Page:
What's so great about America

The conventional wisdom is that immigrants come to America to get rich. This notion is conveyed endlessly in the "rags to riches" literature on immigrants, and it is reinforced by America's critics, who like to think of the United States as buying the affection of immigrants through the promise of making them filthy rich.

But this Horatio Alger narrative is woefully incomplete; indeed, it misses the real attraction of America to immigrants, and to people around the world.

There is enough truth in the conventional account to give it a surface plausibility.

Certainly America offers a degree of mobility and opportunity unavailable elsewhere, even in Europe. Only in the US could Pierre Omidyar, whose ancestry is Iranian and who grew up in France, have started a company like eBay. Only in the US could Vinod Khosla, the son of an Indian Army officer, become a shaper of the technology industry and a billionaire to boot.

In addition to providing unprecedented social mobility and opportunity, America gives a better life to the ordinary guy than does any other country. Let's be honest: Rich people live well everywhere. America's greatness is that it has extended the benefits of affluence, traditionally available to the very few, to a large segment of society. We live in a nation where "poor" people have TV sets and microwave ovens, where construction workers cheerfully spend $4 on a nonfat latte, where maids drive very nice cars, where plumbers take their families on vacation to St. Kitts.

Recently I asked an acquaintance in Bombay why he has been trying so hard to relocate to America. He replied, "I really want to move to a country where the poor people are fat."

The typical immigrant, who is used to the dilapidated infrastructure, mind-numbing inefficiency, and multilayered corruption of third-world countries, arrives in the US to discover, to his wonder and delight, that everything works: Roads are clean and paper-smooth, highway signs clear and accurate; public toilets function properly; when you pick up the telephone you get a dial tone; you can even buy things from the store and then take them back.

The American supermarket is a thing to behold: endless aisles of every imaginable product, many types of cereal, 50 flavors of ice cream. The place is full of unappreciated inventions: quilted toilet paper, fabric softener, cordless phones, disposable diapers, and roll-on luggage.

So, yes, in material terms, America offers the newcomer a better life. Still, the material allure of America does not capture the deepest source of its appeal.

Recently I asked myself how my life would have been different if I had not come to America. I was raised in a middle-class family in India. I didn't have luxuries, but I didn't lack necessities. Materially, my life is better in the US, but it is not a fundamental difference. My life has changed far more dramatically in other ways.

Had I remained in India, I would probably live my entire existence within a five-mile radius of where I was born. I would undoubtedly have married a woman of my identical religious and socioeconomic background, possibly someone selected by my parents. I would face relentless pressure to become an engineer or a doctor. My socialization would have been entirely within my own ethnic community. I would have a whole set of opinions that could be predicted in advance. In sum, my destiny would, to a large degree, have been given to me.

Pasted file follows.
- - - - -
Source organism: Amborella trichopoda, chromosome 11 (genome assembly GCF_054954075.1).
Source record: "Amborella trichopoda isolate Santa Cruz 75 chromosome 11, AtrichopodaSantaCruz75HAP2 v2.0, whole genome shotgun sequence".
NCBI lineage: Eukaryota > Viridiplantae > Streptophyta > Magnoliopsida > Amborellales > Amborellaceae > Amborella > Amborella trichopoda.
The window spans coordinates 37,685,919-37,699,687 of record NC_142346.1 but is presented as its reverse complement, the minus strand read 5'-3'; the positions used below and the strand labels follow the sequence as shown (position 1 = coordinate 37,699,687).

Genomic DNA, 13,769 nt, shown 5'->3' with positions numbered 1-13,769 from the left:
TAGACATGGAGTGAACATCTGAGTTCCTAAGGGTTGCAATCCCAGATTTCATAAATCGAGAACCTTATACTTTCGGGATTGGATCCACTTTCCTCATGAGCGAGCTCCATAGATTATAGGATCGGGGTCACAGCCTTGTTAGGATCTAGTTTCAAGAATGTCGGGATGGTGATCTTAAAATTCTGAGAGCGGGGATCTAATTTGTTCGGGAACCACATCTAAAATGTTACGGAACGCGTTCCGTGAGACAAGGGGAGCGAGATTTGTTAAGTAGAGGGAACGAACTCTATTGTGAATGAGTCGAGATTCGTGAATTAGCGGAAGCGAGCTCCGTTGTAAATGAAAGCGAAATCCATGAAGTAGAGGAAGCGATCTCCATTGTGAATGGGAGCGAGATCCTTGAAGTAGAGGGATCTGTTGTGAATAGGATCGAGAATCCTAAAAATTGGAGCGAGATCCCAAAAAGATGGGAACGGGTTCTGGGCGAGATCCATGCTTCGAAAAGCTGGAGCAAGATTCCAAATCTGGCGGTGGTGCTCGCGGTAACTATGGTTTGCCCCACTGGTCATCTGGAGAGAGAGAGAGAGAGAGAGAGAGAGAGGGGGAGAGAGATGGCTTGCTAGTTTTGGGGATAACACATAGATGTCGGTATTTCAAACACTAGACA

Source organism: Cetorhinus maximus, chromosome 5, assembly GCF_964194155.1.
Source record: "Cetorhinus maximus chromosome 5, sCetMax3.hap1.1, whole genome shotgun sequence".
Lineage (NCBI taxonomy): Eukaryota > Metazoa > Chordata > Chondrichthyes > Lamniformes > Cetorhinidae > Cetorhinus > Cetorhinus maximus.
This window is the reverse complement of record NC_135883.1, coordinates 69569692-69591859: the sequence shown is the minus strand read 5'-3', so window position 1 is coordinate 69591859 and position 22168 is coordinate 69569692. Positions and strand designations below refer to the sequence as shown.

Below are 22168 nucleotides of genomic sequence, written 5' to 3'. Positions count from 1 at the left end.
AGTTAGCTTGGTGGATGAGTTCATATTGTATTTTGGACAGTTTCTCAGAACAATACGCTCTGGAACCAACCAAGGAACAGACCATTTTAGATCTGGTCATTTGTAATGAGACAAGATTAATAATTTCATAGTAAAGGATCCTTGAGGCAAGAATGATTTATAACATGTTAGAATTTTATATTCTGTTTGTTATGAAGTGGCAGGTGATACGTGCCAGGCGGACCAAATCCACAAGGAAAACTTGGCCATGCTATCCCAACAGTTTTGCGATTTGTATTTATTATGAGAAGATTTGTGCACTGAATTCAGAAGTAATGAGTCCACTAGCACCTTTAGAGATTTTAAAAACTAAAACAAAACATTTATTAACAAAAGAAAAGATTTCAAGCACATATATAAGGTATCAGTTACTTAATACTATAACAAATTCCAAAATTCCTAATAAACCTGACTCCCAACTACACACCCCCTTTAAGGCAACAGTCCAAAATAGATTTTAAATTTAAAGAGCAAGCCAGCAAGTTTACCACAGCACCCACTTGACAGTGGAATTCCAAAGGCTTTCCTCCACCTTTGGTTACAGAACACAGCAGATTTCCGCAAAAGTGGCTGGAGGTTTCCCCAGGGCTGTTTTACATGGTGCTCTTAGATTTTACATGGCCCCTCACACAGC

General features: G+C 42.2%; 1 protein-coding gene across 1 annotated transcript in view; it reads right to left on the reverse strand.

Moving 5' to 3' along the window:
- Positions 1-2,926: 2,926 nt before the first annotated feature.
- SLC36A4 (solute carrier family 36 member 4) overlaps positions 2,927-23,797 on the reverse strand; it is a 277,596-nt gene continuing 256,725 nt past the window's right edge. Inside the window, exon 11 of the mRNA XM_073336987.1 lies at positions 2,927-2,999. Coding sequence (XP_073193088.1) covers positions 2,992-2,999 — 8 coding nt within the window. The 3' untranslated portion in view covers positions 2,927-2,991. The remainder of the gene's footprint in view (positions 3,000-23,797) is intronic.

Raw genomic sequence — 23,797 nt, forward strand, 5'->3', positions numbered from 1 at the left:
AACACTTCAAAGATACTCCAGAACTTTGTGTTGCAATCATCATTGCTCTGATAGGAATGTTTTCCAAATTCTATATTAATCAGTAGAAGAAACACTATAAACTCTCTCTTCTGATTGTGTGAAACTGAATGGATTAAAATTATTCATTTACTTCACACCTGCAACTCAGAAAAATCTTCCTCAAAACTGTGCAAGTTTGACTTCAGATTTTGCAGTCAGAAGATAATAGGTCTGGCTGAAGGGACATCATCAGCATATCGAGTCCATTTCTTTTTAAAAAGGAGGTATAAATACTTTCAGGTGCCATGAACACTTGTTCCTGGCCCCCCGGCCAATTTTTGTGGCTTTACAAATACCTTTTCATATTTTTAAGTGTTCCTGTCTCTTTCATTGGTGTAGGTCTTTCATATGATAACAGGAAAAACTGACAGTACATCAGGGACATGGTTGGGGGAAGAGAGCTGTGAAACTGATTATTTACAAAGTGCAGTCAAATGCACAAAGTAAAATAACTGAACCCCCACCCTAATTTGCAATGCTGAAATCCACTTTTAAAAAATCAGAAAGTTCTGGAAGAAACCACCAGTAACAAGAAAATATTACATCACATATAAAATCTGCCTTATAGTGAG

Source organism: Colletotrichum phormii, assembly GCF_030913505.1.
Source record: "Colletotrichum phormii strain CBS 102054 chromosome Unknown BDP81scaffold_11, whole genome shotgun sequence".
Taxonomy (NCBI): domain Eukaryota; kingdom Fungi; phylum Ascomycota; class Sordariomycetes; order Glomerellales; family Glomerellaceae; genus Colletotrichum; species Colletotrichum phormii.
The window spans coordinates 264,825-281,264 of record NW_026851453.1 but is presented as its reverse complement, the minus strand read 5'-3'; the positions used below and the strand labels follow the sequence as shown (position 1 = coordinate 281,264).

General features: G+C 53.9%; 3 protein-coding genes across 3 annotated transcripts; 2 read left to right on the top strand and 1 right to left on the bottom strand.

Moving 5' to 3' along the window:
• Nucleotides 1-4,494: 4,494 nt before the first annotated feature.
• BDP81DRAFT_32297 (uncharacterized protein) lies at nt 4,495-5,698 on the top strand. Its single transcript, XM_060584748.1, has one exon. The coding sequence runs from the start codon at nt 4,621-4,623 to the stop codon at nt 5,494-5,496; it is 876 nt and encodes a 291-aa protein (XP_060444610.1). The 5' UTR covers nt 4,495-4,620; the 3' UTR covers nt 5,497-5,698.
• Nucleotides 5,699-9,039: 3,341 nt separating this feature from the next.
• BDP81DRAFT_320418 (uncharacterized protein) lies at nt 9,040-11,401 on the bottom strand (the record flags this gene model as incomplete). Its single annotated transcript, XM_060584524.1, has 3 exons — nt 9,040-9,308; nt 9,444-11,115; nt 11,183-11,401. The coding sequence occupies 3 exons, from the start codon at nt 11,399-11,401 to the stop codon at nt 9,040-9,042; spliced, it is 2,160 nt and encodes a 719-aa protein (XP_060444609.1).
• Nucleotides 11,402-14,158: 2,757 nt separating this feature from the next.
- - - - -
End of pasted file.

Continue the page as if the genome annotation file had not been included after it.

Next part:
By coming to America, I've seen my life freed of these confines. At Dartmouth College, I became interested in literature and switched my major to the humanities. Soon, I developed a fascination with politics, and resolved to become a writer, which is something you can do in America, and which is not easy to do in India. I married a woman of English, Scots-Irish, French, and German ancestry. Eventually, I found myself working in the White House, even though I wasn't an American citizen. I can't imagine any other country allowing a noncitizen to work in its inner citadel of government.

In most of the world, even today, identity and fate are largely handed to you. This is not to say that you have no choice, but it is choice within given parameters. In America, by contrast, you get to write the script of your own life. What to be, where to live, whom to love, whom to marry, what to believe, what religion to practice - these are all decisions that, in America, we make for ourselves. Here, we're architects of our own destiny.

"Self determination" is the incredibly powerful idea that is behind the worldwide appeal of the US. Young people throughout the world find irresistible the prospect of being in the driver's seat of their own lives. So, too, the immigrant discovers that America permits him to break free of the constraints that have held him captive, so that the future becomes a landscape of his own choosing.

The phrase that captures this unique aspect of America is the "pursuit of happiness."

Nobel laureate V.S. Naipaul analyzes that concept this way: "It is an elastic idea; it fits all men. It implies a certain kind of society, a certain kind of awakened spirit. So much is contained in it: the idea of the individual, responsibility, choice, the life of the intellect, the idea of vocation and perfectibility and achievement. It is an immense human idea. It cannot be reduced to a fixed system. It cannot generate fanaticism. But it is known to exist, and because of that, other more rigid systems in the end blow away."

Dinesh D'Souza is the author of 'What's So Great About America.' He is the Rishwain Fellow at the Hoover Institution at Stanford University in Palo Alto, Calif.

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